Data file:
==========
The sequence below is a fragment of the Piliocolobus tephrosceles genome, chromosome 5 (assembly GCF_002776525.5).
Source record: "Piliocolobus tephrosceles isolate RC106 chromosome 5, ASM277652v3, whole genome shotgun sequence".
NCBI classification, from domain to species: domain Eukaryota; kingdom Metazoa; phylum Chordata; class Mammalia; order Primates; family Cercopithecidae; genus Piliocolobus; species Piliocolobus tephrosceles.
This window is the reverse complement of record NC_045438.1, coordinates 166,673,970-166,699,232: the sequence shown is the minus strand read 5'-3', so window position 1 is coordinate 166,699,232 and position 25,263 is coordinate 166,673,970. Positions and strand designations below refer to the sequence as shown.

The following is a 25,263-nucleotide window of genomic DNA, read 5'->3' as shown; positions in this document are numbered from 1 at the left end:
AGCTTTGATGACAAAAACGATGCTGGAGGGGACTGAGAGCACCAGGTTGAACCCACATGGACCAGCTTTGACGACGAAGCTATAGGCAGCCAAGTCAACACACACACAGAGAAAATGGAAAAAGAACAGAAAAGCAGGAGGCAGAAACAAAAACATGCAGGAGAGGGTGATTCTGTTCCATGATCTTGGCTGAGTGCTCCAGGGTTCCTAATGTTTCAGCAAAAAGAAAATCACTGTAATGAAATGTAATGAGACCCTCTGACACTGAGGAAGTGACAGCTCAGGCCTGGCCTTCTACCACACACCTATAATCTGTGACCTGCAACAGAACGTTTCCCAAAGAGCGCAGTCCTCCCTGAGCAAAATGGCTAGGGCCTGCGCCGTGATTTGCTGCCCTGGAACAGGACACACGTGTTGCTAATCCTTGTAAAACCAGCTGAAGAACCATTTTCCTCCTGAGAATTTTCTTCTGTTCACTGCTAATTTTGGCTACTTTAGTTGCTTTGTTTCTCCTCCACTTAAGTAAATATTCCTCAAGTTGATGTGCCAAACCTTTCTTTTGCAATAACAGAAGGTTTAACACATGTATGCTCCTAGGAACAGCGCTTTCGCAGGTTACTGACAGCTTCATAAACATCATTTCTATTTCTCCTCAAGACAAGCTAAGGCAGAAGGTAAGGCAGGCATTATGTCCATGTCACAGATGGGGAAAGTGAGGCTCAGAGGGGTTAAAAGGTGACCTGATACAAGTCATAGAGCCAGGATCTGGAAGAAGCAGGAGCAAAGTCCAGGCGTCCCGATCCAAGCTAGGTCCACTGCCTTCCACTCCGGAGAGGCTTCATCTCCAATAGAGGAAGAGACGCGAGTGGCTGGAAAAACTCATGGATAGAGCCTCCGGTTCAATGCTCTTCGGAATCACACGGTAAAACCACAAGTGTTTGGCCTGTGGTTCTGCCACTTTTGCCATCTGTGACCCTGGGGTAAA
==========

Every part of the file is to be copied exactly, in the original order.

The sequence below is a fragment of the Piliocolobus tephrosceles genome, chromosome 5 (assembly GCF_002776525.5).
Source record: "Piliocolobus tephrosceles isolate RC106 chromosome 5, ASM277652v3, whole genome shotgun sequence".
NCBI classification, from domain to species: domain Eukaryota; kingdom Metazoa; phylum Chordata; class Mammalia; order Primates; family Cercopithecidae; genus Piliocolobus; species Piliocolobus tephrosceles.
This window is the reverse complement of record NC_045438.1, coordinates 166,673,970-166,699,232: the sequence shown is the minus strand read 5'-3', so window position 1 is coordinate 166,699,232 and position 25,263 is coordinate 166,673,970. Positions and strand designations below refer to the sequence as shown.

The following is a 25,263-nucleotide window of genomic DNA, read 5'->3' as shown; positions in this document are numbered from 1 at the left end:
AGCTTTGATGACAAAAACGATGCTGGAGGGGACTGAGAGCACCAGGTTGAACCCACATGGACCAGCTTTGACGACGAAGCTATAGGCAGCCAAGTCAACACACACACAGAGAAAATGGAAAAAGAACAGAAAAGCAGGAGGCAGAAACAAAAACATGCAGGAGAGGGTGATTCTGTTCCATGATCTTGGCTGAGTGCTCCAGGGTTCCTAATGTTTCAGCAAAAAGAAAATCACTGTAATGAAATGTAATGAGACCCTCTGACACTGAGGAAGTGACAGCTCAGGCCTGGCCTTCTACCACACACCTATAATCTGTGACCTGCAACAGAACGTTTCCCAAAGAGCGCAGTCCTCCCTGAGCAAAATGGCTAGGGCCTGCGCCGTGATTTGCTGCCCTGGAACAGGACACACGTGTTGCTAATCCTTGTAAAACCAGCTGAAGAACCATTTTCCTCCTGAGAATTTTCTTCTGTTCACTGCTAATTTTGGCTACTTTAGTTGCTTTGTTTCTCCTCCACTTAAGTAAATATTCCTCAAGTTGATGTGCCAAACCTTTCTTTTGCAATAACAGAAGGTTTAACACATGTATGCTCCTAGGAACAGCGCTTTCGCAGGTTACTGACAGCTTCATAAACATCATTTCTATTTCTCCTCAAGACAAGCTAAGGCAGAAGGTAAGGCAGGCATTATGTCCATGTCACAGATGGGGAAAGTGAGGCTCAGAGGGGTTAAAAGGTGACCTGATACAAGTCATAGAGCCAGGATCTGGAAGAAGCAGGAGCAAAGTCCAGGCGTCCCGATCCAAGCTAGGTCCACTGCCTTCCACTCCGGAGAGGCTTCATCTCCAATAGAGGAAGAGACGCGAGTGGCTGGAAAAACTCATGGATAGAGCCTCCGGTTCAATGCTCTTCGGAATCACACGGTAAAACCACAAGTGTTTGGCCTGTGGTTCTGCCACTTTTGCCATCTGTGACCCTGGGGTAAA